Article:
Orange Reheats a Sizzling Favorite : Festival: Despite temperatures pushing into the 90s, thousands enjoy food, music, art and dancing at the city’s international street fair.


Polish hot dogs. Glazed Greek baklava. Indian fry bread. . . . And a 30-foot Japanese dragon dancing in the heat?

All could be found at the Orange International Street Fair, a cultural smorgasbord that was a tourist’s delight and a dieter’s nightmare.

As the mercury pushed over the 90-degree mark Saturday, several thousand revelers at the 23rd annual festival celebrated food, music, art and performances from around the world.


“This is probably one of the hottest and most crowded fairs we’ve had,” said Judy Sollee, the fair’s president.

The two-day event at the Orange Circle drew 80 nonprofit groups this year, bringing sweet, sizzling and saucy foods from various corners of the globe.

Judith Gregory of Stanton licked her fingertips as she finished off her Swedish meatballs.

“There goes my diet,” she bemoaned.

Lemonade slushes were popular among the young and old, many of whom tried to remain cool by seeking shade under store tents and trees in a nearby park.

Despite the heat, cooks endured smoky grills topped with teriyaki shish kebabs and bubbling oil pans frying loukoumathes, a Greek fry dough dipped in a honey-lemon syrup.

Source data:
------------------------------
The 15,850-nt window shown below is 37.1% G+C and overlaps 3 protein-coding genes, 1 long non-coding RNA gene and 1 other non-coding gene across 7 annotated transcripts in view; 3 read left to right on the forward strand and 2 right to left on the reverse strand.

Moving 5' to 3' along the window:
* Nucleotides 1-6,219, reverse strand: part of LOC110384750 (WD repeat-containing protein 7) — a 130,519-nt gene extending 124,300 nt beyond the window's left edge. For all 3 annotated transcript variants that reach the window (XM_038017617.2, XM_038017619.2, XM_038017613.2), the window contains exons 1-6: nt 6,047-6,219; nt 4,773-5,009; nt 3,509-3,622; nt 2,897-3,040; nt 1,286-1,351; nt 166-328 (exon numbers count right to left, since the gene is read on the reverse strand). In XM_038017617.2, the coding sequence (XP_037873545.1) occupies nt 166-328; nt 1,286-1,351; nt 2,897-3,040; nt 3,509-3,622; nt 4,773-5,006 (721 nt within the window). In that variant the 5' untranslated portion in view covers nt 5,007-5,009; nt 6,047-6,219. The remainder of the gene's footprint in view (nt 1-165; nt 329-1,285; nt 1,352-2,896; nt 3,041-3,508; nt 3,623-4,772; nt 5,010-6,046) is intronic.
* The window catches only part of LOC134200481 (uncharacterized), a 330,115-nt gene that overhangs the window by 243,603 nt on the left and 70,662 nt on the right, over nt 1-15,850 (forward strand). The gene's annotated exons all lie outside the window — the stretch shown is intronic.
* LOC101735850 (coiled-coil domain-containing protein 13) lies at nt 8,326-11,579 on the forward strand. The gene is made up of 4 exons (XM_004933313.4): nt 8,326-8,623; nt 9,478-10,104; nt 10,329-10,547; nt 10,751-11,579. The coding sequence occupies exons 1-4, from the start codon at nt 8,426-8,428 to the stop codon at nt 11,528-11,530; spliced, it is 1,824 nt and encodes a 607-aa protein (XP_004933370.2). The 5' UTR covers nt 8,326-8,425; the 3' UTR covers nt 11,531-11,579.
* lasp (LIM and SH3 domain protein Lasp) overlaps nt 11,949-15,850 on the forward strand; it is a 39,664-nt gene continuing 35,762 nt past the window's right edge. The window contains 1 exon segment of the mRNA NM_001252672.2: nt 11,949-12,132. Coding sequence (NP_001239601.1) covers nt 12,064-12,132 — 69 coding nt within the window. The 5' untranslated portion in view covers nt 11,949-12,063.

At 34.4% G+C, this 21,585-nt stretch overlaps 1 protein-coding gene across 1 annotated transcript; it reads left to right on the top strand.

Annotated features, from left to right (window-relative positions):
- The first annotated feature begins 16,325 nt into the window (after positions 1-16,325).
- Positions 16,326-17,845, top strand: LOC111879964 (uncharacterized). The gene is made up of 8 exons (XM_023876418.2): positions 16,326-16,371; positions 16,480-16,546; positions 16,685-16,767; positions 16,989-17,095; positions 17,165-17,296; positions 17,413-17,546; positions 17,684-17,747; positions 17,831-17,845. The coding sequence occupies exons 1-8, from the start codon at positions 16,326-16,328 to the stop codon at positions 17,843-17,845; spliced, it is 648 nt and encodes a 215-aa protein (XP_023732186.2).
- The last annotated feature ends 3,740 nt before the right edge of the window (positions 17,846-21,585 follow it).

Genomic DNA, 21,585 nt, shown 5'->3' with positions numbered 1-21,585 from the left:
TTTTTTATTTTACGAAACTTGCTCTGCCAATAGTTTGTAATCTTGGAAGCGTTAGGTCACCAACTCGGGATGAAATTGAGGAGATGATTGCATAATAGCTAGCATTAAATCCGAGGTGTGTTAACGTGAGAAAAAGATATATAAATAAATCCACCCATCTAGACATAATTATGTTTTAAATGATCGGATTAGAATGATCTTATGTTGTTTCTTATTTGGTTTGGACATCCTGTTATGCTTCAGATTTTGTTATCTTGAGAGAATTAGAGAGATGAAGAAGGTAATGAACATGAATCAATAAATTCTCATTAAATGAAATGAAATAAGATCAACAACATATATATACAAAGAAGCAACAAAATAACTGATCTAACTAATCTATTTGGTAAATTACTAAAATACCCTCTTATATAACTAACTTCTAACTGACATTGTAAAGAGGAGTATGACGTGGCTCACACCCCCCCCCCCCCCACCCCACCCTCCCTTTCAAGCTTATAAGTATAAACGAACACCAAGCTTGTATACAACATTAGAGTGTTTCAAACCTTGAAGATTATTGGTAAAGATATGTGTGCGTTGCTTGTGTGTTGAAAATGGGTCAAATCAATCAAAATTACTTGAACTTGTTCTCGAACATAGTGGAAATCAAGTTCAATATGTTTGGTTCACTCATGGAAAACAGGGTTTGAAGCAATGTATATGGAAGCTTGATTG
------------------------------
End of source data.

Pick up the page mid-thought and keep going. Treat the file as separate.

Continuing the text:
Along Glassell Street and Chapman Avenue, vendors represented by various youth groups and church organizations gathered to raise funds for their community projects and to offer a host of ethnic foods and crafts.

Flags and banners from Asian, Scandinavian, Latin American and European countries resembled a United Nations street party. A panel of six judges roamed the booths to determine which ones displayed the most authenticity and creativity.

The Danish street won first place. The German, Greek and Norwegian booths took the second through fourth prizes, respectively.


The merriment has drawn Sherrill Swenson to the fair for the past 22 years, he said, but the funds raised from the fair are the primary reason he keeps returning. Last year, his group, the Solbakken Lodge, a Norwegian charity, raised $4,000 for scholarships and $4,000 for local programs for the needy, Swenson said.

This year’s main attraction included a performance group from Shikoku, Japan. About 60 Yosakoi dancers, Ushioni dragon dancers and a Taiko drummer paraded through the streets as people cheered.

Katherine Long, 48, of Los Angeles chased with a video camera after the Ushioni, a legendary red dragon said to ward off evil, as it bounced through and parted the crowd. Said Long: “I wouldn’t miss the fair for anything.”